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(Another strange but potentially unrelated rule was that residents are financially responsible for part of their street. For instance, if there’s a local renovation or new development that involves tearing up pipes under the street, residents who own part of that street are partially financially responsible for the rebuilding of the pipes. I didn’t catch whether this was a Hessen or national rule, but it’s unlike anything I’ve heard of in the U.S.)

A third thing I noticed is the amount of sustainable behavior “outside” the realms of these explicit sustainability rules. (Quote-unquote “outside” because as Harvey Mudd’s Prof. Steinberg taught me, social rules affect everything.) Jennifer had mentioned via email that biking is the easiest mode of transportation pretty much anywhere in Germany except Berlin or Munich, and I definitely saw a nontrivial number of bikers in Marburg. I saw many people hanging their laundry to dry rather than using machine dryers. Vijay Bava/Aparna Akka’s neighbors, with whom I chatted for a while, downsized to their current home (one floor in a couple-story residential building) after their kids moved out, and although this empty-nester downsizing happens in the U.S., it just seemed so normal that they would do so in Germany. During lunch, Jennifer mentioned that Germans are also very likely to buy local produce, though funnily enough not for sustainability reasons; Germans are extremely loyal to their regions, which translates to loyalty towards their respective region’s produce. It’s funny how seemingly unrelated cultural aspects can lead to sustainable behavior.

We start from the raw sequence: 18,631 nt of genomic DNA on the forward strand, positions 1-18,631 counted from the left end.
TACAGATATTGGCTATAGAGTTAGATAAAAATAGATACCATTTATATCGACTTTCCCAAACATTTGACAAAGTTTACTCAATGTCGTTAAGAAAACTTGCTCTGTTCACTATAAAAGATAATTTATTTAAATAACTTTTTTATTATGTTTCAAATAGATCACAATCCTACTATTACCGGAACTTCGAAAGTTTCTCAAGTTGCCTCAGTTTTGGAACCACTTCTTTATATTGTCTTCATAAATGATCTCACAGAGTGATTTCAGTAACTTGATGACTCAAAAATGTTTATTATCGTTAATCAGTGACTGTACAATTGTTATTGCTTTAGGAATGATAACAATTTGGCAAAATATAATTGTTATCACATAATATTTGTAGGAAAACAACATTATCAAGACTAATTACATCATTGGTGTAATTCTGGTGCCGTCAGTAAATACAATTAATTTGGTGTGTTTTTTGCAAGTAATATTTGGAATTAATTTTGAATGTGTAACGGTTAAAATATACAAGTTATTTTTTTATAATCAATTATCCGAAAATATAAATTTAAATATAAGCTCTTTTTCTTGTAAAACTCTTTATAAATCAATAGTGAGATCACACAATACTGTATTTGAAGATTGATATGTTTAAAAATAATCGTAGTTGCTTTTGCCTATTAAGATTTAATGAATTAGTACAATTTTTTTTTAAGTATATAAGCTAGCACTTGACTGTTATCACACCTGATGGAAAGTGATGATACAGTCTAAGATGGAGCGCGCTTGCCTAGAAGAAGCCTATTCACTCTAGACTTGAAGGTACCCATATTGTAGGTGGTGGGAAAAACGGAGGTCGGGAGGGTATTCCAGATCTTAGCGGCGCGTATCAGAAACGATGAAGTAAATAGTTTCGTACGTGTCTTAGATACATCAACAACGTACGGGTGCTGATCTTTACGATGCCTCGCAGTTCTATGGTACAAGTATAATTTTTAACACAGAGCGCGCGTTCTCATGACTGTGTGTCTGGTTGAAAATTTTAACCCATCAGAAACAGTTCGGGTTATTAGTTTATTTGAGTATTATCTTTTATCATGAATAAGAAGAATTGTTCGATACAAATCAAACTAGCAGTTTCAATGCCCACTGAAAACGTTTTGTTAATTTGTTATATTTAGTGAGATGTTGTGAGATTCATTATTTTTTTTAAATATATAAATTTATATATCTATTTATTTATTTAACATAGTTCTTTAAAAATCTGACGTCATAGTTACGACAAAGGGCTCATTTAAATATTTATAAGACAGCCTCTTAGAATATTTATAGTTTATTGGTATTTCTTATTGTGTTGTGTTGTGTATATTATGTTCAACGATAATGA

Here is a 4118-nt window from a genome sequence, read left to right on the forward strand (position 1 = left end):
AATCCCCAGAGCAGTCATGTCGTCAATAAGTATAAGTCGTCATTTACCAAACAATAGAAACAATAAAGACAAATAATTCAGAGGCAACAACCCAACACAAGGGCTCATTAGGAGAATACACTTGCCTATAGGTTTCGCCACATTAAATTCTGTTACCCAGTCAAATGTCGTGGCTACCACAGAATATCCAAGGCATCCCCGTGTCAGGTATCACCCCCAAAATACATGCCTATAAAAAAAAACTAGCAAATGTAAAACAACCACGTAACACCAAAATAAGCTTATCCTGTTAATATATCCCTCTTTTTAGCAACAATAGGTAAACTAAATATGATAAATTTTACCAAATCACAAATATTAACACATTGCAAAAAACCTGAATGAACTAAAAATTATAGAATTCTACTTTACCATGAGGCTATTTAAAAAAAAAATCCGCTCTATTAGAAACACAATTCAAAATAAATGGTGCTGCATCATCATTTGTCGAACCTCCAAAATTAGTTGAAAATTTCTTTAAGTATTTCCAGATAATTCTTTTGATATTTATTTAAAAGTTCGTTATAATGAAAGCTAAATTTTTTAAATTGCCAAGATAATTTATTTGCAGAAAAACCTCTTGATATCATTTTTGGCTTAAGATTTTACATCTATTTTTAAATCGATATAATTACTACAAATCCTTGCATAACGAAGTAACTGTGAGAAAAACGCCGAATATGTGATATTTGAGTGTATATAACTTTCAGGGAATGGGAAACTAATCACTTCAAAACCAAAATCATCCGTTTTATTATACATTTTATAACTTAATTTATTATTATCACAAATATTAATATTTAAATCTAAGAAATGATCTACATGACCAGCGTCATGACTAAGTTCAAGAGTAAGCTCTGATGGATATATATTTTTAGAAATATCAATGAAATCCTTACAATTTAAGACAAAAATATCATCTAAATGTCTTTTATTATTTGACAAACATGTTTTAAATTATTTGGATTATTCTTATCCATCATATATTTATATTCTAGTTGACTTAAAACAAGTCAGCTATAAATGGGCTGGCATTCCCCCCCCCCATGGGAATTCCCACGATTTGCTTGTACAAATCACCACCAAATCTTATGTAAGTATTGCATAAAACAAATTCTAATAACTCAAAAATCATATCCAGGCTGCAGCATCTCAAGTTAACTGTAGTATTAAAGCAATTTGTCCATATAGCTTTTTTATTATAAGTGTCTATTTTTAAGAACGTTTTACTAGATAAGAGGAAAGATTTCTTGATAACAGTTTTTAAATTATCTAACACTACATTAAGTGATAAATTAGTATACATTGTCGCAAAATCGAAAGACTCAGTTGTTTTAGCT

So basically, during my first few days in Germany, I started to learn more about German views on privacy, government laws/regulations (sustainable and otherwise), and Germans’ general environmental ethos. Thanks for reading this far!

Bonus: An adorable picture of Vina playing with Gatam, the Build-A-Bear dog I gave her as a “nice to meet you” gift.

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6 thoughts on “Marburg: A Schooling in Social Rules

  1. You met up with Jen? I played with her for the Greenshirts! Pretty cool finding Claremont connections both near and far 🙂
    Really enjoy reading about your work; best of luck going forward!

    Like